by Joseph LaQuiere

"Declaring the glory of God
through photography of His created world"
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  copyright 2007 by Joseph LaQuiere
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Konica/Minolta DiMage Z5

What's Good

This camera is an attractive little camera featuring a 12X zoom but perhaps it's most unique feature is the built in image anti shake system.  What the anti shake system does is to try to compensate for unsteadiness in the image while hand holding the camera by shifting the image to maintain a steady picture.  This in practice allows the camera to achieve a good image at lower shutter speeds than possible without the system.  Just like when you look through a high powered binoculars, when using a camera with this large a zoom, the image becomes very unsteady when zoomed in.  Any sway or shake in your body gets transmitted to the lens and magnified and because of the narrow field of view ends up being very noticiable.  With this anti shake system it not only allows the camera to get a clear picture but also stabilizes the image in the viewfinder or LCD screen for easer viewing.

What's Not Good

Now that I have told you about the main feature of this camera let me tell you about the more negative aspects.

First, of primary concern, is picture quality.  This is somewhat subjective and very difficult to describe in words but let me say that when analyzed by comparison to the Kodak Z740 (which I will comment on in another review) I find that overall the Z5 does not consistently produce as good of images as the Kodak and has more graininess and less apparent dynamic range.  So in my testing and view the Kodak Z740 wins for image quality.

Some of the other deficiencies in the camera are the fact you cannot adjust Exposure Compensation while in auto mode which leaves all decisions up to the camera and does not allow you to override the preprogrammed "normal" exposure.

On of the key benefits to digital photography is the ability to adjust ISO rating on the fly.  This would be the equivalent to being able to change from film 100 to 400 between each shot or at any time one wanted.

What does "ISO" mean to me?

For those of you who are not sure what ISO is here is a brief description.  ISO is the sensitivity of the film, or in the case of digital, the sensor to light.  The lower number the less sensitive and the higher number the more sensitive.  What this means is that with a lower ISO you will need more light entering the camera or need to have the shutter stay open longer than you would if the sensor or film were faster.  Well you might say why not use the highest ISO film or sensor all the time giving you the best ability to stop action or take pictures in lower light.  The answer is "There is no free lunch" so if you use a faster speed you loose picture quality.  In film this quality shows up in pictures that have a coarser grainer appearance and not as accurate color rendition.  In a digital sensor the result looks very much the same but is called digital noise and the picture looses quality in much the same way.  So because of this fact you always try to use the lowest ISO setting possible and still maintain the shutter speed and aperture needed for the photo to be taken.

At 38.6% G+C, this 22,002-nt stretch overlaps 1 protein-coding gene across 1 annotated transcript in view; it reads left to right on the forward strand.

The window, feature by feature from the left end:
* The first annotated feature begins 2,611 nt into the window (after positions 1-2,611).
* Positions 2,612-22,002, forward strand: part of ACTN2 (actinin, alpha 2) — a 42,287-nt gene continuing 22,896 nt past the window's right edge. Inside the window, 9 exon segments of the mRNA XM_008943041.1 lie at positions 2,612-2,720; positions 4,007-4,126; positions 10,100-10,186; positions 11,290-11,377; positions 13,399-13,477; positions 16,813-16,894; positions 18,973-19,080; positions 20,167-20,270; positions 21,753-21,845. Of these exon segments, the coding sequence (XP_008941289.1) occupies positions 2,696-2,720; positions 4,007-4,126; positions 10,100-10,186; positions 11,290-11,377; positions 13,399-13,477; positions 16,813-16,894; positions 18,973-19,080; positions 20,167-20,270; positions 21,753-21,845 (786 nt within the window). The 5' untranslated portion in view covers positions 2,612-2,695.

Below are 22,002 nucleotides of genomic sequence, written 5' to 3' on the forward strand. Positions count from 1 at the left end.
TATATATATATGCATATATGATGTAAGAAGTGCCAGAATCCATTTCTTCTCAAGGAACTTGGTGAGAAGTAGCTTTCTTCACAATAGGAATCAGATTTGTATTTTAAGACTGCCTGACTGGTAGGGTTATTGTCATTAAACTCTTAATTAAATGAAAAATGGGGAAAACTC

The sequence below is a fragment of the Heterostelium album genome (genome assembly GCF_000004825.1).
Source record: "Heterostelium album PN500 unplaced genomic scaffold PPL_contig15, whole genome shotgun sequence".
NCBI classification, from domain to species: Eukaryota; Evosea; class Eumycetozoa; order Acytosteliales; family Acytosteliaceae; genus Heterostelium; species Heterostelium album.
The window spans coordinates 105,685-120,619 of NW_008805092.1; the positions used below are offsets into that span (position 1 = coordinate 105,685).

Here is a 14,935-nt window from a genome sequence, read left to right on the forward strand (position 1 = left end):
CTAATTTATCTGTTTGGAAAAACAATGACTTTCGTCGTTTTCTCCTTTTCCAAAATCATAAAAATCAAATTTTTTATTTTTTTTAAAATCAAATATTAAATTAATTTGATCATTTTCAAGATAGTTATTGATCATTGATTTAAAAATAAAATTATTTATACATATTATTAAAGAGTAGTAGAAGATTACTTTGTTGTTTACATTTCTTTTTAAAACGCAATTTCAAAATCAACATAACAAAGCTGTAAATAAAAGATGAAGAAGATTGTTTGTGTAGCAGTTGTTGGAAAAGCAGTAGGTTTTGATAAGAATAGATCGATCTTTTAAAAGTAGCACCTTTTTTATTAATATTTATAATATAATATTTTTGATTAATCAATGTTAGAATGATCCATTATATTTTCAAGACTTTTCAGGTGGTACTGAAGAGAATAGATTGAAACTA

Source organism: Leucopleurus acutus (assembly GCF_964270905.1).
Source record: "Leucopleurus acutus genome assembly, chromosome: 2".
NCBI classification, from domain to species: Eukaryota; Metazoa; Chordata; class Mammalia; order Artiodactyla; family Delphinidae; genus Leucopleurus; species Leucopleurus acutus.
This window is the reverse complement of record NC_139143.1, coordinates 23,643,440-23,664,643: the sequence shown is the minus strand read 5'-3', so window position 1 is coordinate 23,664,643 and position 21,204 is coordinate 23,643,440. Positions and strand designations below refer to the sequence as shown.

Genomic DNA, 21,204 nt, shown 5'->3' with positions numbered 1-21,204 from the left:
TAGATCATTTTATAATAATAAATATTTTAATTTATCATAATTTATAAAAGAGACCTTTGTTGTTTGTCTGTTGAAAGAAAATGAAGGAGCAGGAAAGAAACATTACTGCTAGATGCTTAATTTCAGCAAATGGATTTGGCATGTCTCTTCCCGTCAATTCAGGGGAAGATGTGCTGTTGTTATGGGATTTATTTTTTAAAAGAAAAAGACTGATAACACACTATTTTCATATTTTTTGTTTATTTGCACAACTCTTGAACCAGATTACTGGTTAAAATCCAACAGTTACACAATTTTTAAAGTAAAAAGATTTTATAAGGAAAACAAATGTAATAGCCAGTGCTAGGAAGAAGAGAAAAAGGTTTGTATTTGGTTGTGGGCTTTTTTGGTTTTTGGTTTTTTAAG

There's more

Having said this the Z5 allows you to change the ISO but only by going through a menu choice as apposed to a quicker method of a button press on the back of the camera.

My other nits are that the location and door on the SD memory card slot makes it very difficult to grasp the card and I do not have large hands or fingers.  The flash also must be manually raised to fire and there are plenty of times that you grab the camera to take that quick candid shot and forget to raise the flash.  In cameras of this type where that type of candid photo is often desired this can mean missing a good shot.  The Kodak Z740 while it does not have a completely automatically opening flash it does open the flash every time you turn it on thereby making sure that it is up and ready if you need it.  If you do not want the flash it can be shut off simply by closing.

Now comes the question would I recommend it or not? Well I would have to say that I would not recommend it because I find others in the price range to be better suited to, what I think, the purpose of such a camera is.  I do not find any serious fault with it however and am sure that some will find it to be just dandy.  But I think there is a better choice in this range.

my conclusion is…

see the Review on the Kodak Z740
Konica/Minolta Z5
Recently I was asked to make a recommendation on the best all around digicam for general use by someone who is not a photographer but wants a camera to do everything well and not be disappointed with the capabilities on a trip or when they want a little more than a snapshot.

I have focused attention on cameras with 8x or larger zooms. I decided this because the zoom lens becomes the necessary tool in many instances, and often gives a greater sense of photographic achievement, due, in part, to the dramatic nature of close-ups.  I have left pocket cameras out because to be capable of more than snapshots cameras with larger zooms have much more versatility and are capable enough to shoot nature and wildlife.  Many of these cameras have the equivalent of a 35-300mm zoom range in 35mm terms.

This is a review by comparison.  I looked at the available cameras and chose the Z5 and the Kodak Z740, to purchase and try out. A number of others either were ruled out, with in the store testing, or were not available to see, or purchase. I have also kept the price to those lower than $450